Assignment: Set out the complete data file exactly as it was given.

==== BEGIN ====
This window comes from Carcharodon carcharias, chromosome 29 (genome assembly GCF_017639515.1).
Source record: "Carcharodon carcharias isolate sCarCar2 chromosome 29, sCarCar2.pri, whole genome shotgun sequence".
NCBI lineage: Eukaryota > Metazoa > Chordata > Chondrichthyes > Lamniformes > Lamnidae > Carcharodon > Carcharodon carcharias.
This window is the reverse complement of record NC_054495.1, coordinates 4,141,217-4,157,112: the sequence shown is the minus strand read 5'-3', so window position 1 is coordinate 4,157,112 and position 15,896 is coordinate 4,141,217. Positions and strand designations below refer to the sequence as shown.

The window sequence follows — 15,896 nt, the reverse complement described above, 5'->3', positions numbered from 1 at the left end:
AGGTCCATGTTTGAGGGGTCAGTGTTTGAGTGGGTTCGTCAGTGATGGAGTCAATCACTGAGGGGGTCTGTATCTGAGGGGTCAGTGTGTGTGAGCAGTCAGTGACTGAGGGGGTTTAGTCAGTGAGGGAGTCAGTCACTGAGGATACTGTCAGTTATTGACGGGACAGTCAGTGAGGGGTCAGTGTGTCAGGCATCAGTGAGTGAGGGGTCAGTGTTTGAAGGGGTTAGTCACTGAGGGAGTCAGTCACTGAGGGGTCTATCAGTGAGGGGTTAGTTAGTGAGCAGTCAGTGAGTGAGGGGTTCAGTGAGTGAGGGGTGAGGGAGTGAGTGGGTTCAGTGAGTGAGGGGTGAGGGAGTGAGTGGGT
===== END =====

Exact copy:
This window comes from Carcharodon carcharias, chromosome 29 (genome assembly GCF_017639515.1).
Source record: "Carcharodon carcharias isolate sCarCar2 chromosome 29, sCarCar2.pri, whole genome shotgun sequence".
NCBI lineage: Eukaryota > Metazoa > Chordata > Chondrichthyes > Lamniformes > Lamnidae > Carcharodon > Carcharodon carcharias.
This window is the reverse complement of record NC_054495.1, coordinates 4,141,217-4,157,112: the sequence shown is the minus strand read 5'-3', so window position 1 is coordinate 4,157,112 and position 15,896 is coordinate 4,141,217. Positions and strand designations below refer to the sequence as shown.

The window sequence follows — 15,896 nt, the reverse complement described above, 5'->3', positions numbered from 1 at the left end:
AGGTCCATGTTTGAGGGGTCAGTGTTTGAGTGGGTTCGTCAGTGATGGAGTCAATCACTGAGGGGGTCTGTATCTGAGGGGTCAGTGTGTGTGAGCAGTCAGTGACTGAGGGGGTTTAGTCAGTGAGGGAGTCAGTCACTGAGGATACTGTCAGTTATTGACGGGACAGTCAGTGAGGGGTCAGTGTGTCAGGCATCAGTGAGTGAGGGGTCAGTGTTTGAAGGGGTTAGTCACTGAGGGAGTCAGTCACTGAGGGGTCTATCAGTGAGGGGTTAGTTAGTGAGCAGTCAGTGAGTGAGGGGTTCAGTGAGTGAGGGGTGAGGGAGTGAGTGGGTTCAGTGAGTGAGGGGTGAGGGAGTGAGTGGGT